by Phil Ambroziak

National Indigenous Peoples Day will not become a statutory holiday any time soon, but that doesn’t mean Georgina Jolibois has given up on a cause near and dear to her heart.

The Desnethé-Missinippi-Churchill River MP had introduced a private members’ bill calling for National Indigenous Peoples Day – which is recognized on June 21 – to be declared a national holiday. However, during a recent House of Commons committee meeting, the bill was amended to make the date Sept. 30 instead in honour of residential school survivors.

“After talking to so many Indigenous people from across Canada, it is pretty clear we are all speaking the same language,” Jolibois told Northern Pride. “History has not been kind to Indigenous people and there are many more examples than just residential schools or boarding schools. Historically, things have been very painful and, while it’s OK to acknowledge that and to honour it, we need to move forward and we need to heal.”

The MP went on to say it’s important to build and strengthen First Nations.

“That’s why I’m open to the change of date,” she added. “It will still be an opportunity for Indigenous people to move forward and to discover how sincere the Canadian government is when it comes to reconciliation. Our job is to determine how we can move forward and focus on healing, building nations and building communities. That intent will always remain and I believe we can still have that discussion on Sept. 30.”

National Indigenous Peoples Day is a general celebration of Aboriginal culture, while Sept. 30 has come to be known as Orange Shirt Day, which focuses on remembering the traumatic past of residential school survivors. This day refers specifically to Phyllis Webstad whose orange shirt, given to her by her grandmother, was taken away from her on her first day of residential school. Once established, the new holiday is expected to be called National Day for Truth and Reconciliation.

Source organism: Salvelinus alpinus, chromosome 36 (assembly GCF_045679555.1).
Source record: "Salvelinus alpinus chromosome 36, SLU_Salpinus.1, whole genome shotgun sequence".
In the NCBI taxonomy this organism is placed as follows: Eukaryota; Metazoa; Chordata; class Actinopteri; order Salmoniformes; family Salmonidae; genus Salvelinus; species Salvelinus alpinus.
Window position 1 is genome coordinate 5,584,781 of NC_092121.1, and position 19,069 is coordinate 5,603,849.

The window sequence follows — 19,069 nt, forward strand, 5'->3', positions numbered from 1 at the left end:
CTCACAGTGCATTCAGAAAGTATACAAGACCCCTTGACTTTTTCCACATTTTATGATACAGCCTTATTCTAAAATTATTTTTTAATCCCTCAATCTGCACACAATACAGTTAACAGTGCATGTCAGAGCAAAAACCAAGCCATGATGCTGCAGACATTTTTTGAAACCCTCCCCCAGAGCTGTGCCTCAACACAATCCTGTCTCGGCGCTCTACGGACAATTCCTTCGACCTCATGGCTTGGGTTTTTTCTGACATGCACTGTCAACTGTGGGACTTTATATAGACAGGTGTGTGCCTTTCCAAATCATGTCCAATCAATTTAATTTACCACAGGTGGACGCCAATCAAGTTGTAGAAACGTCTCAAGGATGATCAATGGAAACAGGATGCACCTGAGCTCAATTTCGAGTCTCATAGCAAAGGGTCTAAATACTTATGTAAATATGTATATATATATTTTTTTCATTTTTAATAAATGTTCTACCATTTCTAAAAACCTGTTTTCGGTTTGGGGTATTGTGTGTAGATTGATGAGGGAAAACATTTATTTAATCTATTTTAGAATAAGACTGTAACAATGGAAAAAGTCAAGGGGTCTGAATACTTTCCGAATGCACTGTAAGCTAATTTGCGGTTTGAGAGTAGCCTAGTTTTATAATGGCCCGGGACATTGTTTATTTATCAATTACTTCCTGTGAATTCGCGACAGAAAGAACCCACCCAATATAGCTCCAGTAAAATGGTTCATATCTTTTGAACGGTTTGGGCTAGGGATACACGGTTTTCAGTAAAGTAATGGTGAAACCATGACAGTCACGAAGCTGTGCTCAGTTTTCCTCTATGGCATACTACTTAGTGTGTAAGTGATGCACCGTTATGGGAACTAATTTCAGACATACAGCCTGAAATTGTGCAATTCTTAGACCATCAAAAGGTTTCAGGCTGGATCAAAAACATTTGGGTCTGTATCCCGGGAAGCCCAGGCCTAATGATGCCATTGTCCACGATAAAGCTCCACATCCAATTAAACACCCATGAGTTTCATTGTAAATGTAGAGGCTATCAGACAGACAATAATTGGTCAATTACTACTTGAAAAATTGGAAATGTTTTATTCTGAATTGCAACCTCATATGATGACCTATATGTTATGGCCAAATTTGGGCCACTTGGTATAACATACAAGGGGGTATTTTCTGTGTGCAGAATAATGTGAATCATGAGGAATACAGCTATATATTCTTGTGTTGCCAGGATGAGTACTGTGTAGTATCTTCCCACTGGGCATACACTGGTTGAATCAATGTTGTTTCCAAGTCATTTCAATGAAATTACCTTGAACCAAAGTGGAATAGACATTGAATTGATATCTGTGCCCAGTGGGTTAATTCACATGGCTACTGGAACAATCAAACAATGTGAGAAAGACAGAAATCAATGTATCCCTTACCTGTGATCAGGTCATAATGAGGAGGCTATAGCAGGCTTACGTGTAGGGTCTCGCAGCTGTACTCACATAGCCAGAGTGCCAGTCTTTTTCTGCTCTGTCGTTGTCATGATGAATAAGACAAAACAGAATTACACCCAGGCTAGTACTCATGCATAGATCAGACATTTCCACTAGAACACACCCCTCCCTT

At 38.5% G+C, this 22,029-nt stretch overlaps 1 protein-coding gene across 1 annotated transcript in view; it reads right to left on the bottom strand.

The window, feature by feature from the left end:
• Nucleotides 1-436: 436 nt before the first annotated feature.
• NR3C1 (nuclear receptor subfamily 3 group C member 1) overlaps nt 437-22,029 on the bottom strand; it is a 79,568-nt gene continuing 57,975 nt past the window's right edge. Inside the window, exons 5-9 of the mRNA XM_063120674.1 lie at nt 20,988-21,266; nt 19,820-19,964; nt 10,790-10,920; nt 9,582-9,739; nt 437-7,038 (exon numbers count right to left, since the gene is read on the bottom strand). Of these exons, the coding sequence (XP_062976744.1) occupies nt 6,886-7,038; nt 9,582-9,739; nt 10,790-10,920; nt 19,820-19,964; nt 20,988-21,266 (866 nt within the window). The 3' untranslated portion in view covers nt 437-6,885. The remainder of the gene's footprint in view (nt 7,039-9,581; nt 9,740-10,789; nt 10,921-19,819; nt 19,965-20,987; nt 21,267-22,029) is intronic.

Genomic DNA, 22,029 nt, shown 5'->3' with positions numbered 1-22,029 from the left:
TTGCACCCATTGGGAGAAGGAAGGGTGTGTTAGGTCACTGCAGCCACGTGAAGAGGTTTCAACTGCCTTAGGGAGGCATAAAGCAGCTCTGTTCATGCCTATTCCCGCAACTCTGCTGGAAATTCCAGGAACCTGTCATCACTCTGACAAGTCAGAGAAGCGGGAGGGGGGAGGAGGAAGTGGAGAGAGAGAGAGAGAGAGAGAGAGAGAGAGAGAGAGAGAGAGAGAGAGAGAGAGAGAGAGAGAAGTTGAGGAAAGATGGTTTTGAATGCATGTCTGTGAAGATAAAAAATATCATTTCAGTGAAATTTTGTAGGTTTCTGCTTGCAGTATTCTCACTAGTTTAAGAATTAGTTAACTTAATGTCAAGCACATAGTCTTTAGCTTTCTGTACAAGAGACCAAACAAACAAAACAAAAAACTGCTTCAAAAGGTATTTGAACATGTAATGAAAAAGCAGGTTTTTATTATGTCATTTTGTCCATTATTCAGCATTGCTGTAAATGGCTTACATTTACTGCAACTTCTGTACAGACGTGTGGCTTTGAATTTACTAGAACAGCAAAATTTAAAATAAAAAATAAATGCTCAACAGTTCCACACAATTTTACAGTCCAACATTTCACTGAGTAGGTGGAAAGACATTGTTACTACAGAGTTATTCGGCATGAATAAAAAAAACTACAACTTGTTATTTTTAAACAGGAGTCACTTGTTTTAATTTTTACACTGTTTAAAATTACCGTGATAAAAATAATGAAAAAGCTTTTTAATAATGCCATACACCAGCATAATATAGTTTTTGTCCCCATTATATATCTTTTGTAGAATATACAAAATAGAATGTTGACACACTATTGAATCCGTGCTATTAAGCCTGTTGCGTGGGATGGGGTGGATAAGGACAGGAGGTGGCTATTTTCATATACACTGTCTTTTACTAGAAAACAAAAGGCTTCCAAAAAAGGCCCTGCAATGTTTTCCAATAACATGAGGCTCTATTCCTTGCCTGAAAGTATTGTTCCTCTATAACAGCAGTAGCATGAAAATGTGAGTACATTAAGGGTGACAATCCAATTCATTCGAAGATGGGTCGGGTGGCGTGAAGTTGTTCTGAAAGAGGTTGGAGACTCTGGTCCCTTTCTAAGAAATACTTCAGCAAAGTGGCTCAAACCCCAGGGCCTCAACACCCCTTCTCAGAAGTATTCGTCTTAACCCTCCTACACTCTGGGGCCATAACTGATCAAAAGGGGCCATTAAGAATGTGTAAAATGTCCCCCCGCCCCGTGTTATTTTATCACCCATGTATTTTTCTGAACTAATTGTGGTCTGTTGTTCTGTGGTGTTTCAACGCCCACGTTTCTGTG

“Sept. 30 is about recognizing the fact every child matters,” Jolibois said. “We value youth from across Canada and can use this opportunity to teach our kids.”

Jolibois also said, as feedback on the legislation from various groups was received, it became clear the latter date would be more appropriate for a federal statutory holiday. The bill passed second reading last fall and Jolibois believes it won’t be long before the new holiday is made official.

“There are essentially two more stages,” she said. “Third reading will take place in the House of Commons and, based on negotiations we’ve had with the Liberals, the vote will likely take place within the month. If successful, it will then go back to the Senate, which will hopefully speed up the process (of giving it royal assent) and finish by June. This would mean the new holiday could be celebrated this year.”

Jolibois, who was elected to Parliament Hill in 2015, said she feels much pride in what she has been able to accomplish in terms of the bill.
“I’m very grateful for the support and guidance I have received throughout this process,” she said. “It’s been a great experience and I am happy to have achieved such a great thing.”

 

One Response

  1. Joseph Victor Mispounas

    I don.t think that Member of Parliament Jolibois is to keen about the Indian Residential Schools history, she’s giving all the credit to the Liberals, the Indian Residential School payouts became reality, Because the Democratic Party of Canada under Steven Harper voted YES on the matter, while the Liberals voted against it. I’d suggest Jolibois to study past events, before yapping.

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